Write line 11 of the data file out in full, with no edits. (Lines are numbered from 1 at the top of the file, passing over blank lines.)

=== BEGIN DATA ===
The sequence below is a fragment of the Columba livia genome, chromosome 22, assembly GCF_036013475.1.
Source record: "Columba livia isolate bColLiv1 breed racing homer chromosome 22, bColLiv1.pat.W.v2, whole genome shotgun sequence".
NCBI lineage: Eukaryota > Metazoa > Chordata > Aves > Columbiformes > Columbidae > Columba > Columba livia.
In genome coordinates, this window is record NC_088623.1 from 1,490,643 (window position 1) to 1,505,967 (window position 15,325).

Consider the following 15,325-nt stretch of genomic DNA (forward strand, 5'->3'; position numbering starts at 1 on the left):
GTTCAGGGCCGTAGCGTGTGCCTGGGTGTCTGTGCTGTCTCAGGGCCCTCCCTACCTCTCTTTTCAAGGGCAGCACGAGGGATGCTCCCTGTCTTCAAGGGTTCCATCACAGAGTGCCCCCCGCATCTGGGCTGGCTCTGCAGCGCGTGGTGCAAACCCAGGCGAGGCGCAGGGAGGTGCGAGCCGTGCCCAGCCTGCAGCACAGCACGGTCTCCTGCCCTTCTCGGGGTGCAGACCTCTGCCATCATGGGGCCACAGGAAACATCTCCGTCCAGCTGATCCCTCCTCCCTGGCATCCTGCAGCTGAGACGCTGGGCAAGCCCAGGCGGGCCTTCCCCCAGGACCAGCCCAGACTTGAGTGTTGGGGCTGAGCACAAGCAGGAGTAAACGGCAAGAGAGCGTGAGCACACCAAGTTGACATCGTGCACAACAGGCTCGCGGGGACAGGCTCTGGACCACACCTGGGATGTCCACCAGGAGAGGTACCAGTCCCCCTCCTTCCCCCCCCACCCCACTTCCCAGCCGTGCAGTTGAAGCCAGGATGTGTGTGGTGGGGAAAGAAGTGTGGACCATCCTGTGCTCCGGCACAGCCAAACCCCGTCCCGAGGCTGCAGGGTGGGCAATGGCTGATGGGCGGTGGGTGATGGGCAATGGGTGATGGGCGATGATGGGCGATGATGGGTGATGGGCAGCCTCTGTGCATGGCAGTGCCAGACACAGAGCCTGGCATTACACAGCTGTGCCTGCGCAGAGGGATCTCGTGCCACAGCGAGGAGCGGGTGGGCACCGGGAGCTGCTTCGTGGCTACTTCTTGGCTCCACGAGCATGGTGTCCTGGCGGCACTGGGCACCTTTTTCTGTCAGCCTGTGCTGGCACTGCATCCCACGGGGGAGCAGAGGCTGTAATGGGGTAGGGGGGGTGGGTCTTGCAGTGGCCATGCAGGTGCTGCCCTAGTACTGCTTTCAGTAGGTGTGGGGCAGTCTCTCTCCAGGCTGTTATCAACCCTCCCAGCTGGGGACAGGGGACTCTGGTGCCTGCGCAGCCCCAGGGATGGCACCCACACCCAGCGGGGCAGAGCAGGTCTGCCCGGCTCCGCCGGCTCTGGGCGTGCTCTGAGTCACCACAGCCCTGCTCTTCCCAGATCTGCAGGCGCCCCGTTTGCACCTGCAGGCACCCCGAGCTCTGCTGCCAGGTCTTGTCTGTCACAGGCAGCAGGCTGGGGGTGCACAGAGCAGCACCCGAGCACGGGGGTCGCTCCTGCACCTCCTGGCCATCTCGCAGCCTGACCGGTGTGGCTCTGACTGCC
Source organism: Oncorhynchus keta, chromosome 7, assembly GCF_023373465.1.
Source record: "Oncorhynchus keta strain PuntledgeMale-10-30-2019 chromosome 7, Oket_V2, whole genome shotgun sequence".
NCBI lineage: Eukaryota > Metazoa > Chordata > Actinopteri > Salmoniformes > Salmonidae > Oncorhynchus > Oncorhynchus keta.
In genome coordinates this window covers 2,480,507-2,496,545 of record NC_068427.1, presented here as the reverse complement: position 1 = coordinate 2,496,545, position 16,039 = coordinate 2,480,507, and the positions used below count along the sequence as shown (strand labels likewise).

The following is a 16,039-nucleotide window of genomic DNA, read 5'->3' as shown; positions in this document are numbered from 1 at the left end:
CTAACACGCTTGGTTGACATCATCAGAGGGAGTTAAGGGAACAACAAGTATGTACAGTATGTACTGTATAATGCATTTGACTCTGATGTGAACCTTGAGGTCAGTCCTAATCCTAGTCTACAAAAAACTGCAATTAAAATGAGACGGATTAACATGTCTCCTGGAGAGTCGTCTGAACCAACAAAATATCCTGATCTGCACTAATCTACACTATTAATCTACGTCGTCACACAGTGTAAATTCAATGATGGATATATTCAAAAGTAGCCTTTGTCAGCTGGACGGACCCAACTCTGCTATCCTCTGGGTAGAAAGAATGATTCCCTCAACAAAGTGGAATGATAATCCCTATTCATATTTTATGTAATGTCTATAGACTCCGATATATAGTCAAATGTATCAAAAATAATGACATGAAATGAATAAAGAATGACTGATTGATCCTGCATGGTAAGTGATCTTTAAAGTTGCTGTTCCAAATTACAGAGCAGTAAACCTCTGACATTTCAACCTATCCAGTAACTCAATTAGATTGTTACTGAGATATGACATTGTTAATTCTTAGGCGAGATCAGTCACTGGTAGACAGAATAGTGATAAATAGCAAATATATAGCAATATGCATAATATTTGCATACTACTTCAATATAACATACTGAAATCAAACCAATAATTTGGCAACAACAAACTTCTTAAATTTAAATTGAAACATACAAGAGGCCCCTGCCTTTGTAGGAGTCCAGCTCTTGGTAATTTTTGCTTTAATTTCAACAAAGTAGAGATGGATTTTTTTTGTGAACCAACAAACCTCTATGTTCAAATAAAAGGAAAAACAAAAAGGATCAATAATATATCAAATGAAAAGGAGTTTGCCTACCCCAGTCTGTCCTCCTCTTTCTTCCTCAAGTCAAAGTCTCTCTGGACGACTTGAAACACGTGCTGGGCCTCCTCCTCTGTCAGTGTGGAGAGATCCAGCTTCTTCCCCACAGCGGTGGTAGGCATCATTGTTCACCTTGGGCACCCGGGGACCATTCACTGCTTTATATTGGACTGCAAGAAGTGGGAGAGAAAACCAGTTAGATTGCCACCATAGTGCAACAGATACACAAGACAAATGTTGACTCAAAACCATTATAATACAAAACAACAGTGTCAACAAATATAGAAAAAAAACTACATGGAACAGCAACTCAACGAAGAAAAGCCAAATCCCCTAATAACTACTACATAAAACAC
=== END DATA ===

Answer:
The following is a 16,039-nucleotide window of genomic DNA, read 5'->3' as shown; positions in this document are numbered from 1 at the left end: